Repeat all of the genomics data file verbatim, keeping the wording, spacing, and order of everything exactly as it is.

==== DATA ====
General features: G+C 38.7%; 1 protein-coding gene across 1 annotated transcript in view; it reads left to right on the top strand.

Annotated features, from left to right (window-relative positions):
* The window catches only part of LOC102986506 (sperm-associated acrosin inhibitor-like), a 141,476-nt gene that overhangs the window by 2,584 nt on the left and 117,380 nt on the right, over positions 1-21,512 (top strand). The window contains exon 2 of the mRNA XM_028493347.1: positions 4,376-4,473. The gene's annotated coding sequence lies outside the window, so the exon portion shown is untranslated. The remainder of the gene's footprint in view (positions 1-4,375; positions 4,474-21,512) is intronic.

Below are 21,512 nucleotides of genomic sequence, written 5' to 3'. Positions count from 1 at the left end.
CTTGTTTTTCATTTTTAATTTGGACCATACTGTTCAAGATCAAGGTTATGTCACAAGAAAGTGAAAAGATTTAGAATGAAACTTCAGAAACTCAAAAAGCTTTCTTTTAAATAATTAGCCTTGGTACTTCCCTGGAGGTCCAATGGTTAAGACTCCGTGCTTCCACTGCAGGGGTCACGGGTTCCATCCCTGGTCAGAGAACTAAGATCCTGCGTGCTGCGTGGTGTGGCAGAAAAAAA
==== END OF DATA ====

General features: G+C 38.7%; 1 protein-coding gene across 1 annotated transcript in view; it reads left to right on the top strand.

Annotated features, from left to right (window-relative positions):
* The window catches only part of LOC102986506 (sperm-associated acrosin inhibitor-like), a 141,476-nt gene that overhangs the window by 2,584 nt on the left and 117,380 nt on the right, over positions 1-21,512 (top strand). The window contains exon 2 of the mRNA XM_028493347.1: positions 4,376-4,473. The gene's annotated coding sequence lies outside the window, so the exon portion shown is untranslated. The remainder of the gene's footprint in view (positions 1-4,375; positions 4,474-21,512) is intronic.

Below are 21,512 nucleotides of genomic sequence, written 5' to 3'. Positions count from 1 at the left end.
CTTGTTTTTCATTTTTAATTTGGACCATACTGTTCAAGATCAAGGTTATGTCACAAGAAAGTGAAAAGATTTAGAATGAAACTTCAGAAACTCAAAAAGCTTTCTTTTAAATAATTAGCCTTGGTACTTCCCTGGAGGTCCAATGGTTAAGACTCCGTGCTTCCACTGCAGGGGTCACGGGTTCCATCCCTGGTCAGAGAACTAAGATCCTGCGTGCTGCGTGGTGTGGCAGAAAAAAA